3 key parts of a motivational recognition program

3 key parts of a motivational recognition program

I was chatting to my friend Stephen this morning. He’s starting a new job where he’ll be recruiting a new team and he’s thinking about remuneration and how to design a commission or bonus system. We were talking about what makes for a motivational (or demotivational) commission structure and we ended up with these three key points :

1. You should start by understanding that money is the worst motivation tool.

shutterstock_146762978It’s a necessary evil in some cases, but it is at best only partially effective and at worst it is destructive or demotivational. There are actually very few people who are truly “coin-operated” and a good percentage of those you wouldn’t want in your organization anyway because some of them are truly unpleasant. So the reminder: coin-operated people who are still on-culture, team players who look at the long-term and the bigger picture, to be honest, are few and far between. Stephen was a great example himself – he talked to me about the point where things changed in his current job, when he used to be motivated and then was not. He remembers that inflection point really clearly and it had nothing to do with money, his remuneration package had not changed – it was actually everything to do with recognition (or lack of) and that’s another story!

2. The only bonus and commission systems that work at all are really simple: if you can’t write it – all of it, on a small post it note then keep working on it.

If it is to have any hope of working then the people it is aimed at need to be able to know how it connects to their actions really easily – every time they pick up the phone or meet a client or do whatever is required for them to earn it and exactly what they will earn. When I worked for a big corporation years ago, we had an annual bonus that was paid out based on the most amazingly complex formula that included some magic percentage of what my personal achievements were, some percentage of my business unit, something to do with my division and then something about the overall global company. To be honest I never quite understood what business unit or division I was in (we kept reorganizing) so none of us ever had any idea if we would get a bonus or not, or really why. Whatever money that was paid out had no impact at all on ur motivation or performance and it was all really a mystery.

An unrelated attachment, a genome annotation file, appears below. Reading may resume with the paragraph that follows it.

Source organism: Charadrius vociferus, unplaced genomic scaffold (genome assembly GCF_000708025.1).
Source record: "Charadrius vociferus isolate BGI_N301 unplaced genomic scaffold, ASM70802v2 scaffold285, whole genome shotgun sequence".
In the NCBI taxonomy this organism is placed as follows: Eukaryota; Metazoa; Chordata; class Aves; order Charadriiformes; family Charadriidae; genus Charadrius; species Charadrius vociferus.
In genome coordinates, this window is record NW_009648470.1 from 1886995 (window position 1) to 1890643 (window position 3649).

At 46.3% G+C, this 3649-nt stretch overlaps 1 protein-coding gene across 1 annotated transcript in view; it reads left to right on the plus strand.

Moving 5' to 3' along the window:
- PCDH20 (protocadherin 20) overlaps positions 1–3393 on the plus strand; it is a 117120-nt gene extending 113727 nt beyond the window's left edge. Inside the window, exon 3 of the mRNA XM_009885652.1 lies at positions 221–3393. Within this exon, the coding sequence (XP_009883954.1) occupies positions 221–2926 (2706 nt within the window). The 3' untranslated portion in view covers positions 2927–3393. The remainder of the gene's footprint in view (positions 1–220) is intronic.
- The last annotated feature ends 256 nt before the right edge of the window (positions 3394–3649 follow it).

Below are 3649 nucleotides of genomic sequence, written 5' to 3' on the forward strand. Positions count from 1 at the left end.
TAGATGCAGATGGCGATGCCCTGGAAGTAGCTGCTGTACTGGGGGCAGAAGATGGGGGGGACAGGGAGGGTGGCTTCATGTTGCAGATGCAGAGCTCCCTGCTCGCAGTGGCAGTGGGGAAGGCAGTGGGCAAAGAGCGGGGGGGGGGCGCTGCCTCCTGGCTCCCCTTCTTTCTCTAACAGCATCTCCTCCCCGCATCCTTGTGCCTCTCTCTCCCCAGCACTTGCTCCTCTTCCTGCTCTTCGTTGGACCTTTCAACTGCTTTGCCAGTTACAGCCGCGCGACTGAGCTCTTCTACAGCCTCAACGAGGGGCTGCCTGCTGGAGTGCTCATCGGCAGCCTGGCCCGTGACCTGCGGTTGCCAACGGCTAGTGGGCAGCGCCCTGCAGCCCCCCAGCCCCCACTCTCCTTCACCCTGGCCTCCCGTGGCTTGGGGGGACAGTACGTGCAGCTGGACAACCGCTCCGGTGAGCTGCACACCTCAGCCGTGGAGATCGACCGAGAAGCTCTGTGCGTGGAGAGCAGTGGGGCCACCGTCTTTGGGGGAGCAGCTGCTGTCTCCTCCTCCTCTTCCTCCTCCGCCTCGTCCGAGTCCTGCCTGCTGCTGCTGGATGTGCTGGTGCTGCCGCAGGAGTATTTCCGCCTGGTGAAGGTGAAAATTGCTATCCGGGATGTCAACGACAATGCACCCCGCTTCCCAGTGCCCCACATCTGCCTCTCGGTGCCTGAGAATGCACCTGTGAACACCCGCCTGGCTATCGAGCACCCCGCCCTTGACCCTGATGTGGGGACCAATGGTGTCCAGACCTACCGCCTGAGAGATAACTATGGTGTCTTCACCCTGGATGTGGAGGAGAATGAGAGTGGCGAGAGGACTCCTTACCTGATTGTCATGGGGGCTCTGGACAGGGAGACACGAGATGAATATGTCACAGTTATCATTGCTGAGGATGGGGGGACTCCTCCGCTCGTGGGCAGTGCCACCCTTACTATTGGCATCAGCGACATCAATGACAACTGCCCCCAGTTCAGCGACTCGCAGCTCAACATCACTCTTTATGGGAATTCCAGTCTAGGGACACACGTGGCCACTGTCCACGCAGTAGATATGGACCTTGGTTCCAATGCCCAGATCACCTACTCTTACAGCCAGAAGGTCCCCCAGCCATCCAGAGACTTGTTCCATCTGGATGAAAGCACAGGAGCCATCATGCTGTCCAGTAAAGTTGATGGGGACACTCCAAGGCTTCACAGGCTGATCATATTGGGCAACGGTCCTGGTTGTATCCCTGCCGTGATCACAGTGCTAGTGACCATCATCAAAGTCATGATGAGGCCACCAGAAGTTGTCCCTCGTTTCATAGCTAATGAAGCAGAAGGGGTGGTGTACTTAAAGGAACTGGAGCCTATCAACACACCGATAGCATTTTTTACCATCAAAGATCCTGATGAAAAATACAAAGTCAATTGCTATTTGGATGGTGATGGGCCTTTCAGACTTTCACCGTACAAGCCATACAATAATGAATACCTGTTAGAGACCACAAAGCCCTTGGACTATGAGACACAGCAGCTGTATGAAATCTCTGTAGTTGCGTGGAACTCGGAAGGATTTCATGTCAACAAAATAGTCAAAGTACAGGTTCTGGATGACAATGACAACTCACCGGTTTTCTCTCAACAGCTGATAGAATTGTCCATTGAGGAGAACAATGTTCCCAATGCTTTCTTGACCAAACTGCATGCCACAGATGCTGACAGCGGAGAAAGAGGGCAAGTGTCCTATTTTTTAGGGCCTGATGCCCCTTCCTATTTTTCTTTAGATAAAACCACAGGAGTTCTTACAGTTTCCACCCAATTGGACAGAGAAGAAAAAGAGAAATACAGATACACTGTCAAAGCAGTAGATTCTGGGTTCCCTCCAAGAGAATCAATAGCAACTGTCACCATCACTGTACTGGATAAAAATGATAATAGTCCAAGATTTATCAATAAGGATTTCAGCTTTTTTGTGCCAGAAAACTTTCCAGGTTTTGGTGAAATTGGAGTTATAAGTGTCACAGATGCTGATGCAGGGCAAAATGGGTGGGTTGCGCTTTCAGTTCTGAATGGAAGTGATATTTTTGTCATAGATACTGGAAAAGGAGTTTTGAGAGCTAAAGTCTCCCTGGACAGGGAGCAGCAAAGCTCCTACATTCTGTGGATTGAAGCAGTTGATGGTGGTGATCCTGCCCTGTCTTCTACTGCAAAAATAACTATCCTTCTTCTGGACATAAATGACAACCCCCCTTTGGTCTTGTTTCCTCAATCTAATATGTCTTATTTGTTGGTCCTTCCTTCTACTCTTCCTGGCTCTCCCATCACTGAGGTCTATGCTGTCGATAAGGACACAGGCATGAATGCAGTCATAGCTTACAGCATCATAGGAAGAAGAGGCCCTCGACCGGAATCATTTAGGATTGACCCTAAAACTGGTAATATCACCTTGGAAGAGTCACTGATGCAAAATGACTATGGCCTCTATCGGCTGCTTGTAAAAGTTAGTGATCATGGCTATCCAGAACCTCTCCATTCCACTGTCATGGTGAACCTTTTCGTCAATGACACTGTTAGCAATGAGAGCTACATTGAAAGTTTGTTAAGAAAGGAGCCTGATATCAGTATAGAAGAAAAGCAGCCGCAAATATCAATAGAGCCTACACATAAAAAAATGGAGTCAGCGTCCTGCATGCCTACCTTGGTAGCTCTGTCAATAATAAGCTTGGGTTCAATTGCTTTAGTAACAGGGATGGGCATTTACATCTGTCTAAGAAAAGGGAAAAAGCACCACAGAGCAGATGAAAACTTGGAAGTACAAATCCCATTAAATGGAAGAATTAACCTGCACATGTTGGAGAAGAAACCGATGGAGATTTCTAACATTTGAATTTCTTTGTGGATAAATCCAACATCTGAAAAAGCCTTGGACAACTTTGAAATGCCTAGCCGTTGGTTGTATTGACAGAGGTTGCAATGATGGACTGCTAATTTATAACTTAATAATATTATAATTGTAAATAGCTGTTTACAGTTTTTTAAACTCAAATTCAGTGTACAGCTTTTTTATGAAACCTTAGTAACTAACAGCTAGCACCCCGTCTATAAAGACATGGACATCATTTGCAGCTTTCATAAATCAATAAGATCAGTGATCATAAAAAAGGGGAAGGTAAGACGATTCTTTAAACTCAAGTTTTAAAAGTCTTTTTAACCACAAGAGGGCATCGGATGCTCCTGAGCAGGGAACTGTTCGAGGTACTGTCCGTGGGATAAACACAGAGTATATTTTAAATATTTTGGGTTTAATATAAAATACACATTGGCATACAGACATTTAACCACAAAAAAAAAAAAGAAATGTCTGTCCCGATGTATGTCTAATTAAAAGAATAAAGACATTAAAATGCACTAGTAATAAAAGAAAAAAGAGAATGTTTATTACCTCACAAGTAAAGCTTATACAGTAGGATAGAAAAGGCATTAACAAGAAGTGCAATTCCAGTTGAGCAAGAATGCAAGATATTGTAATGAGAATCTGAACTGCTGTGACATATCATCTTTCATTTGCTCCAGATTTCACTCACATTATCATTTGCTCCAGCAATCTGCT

3. It needs to be fair.

shutterstock_190541927This sounds obvious but you need to work hard to make sure it is fair and most importantly is seen to be fair. Don’t make the mistake of just making sure it looks fair to the team or role it applies to, make sure it looks fair to everyone in the company. One of the things I learned from Ben Horowitz in his “Nailing the Hard Things” seminar at Stanford was to look at my decisions through the lens of the whole company. Will it look fair to everyone? If not, you run the risk of demotivating other teams that it doesn’t apply to. Money is a poor (but sometimes essential) motivator of some people but unfairness is a very effective demotivator of all people.

And finally, as someone reminded me last week, if you’re ever in doubt as to whether to pay bonus or commission, if something odd has happened that falls on the edge of the rules, unless you strongly suspect fraud or deliberate bad behaviorism then pay it anyway, always err on the side of the employee. They will love you for it, it shows huge respect for what they are doing and everyone in the team will be truly motivated by the message it sends.

Good luck – and if you think I’m negative on money as a motivator then watch this video from Dan Pink. It’s an animated video summary of his book Drive and he makes me look positively enthusiastic on monetary motivation!

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Glenn is an employee engagement and tech entrepreneur. He founded Reward Gateway, the HR technology company in 2006 and continues to lead it as CEO today.

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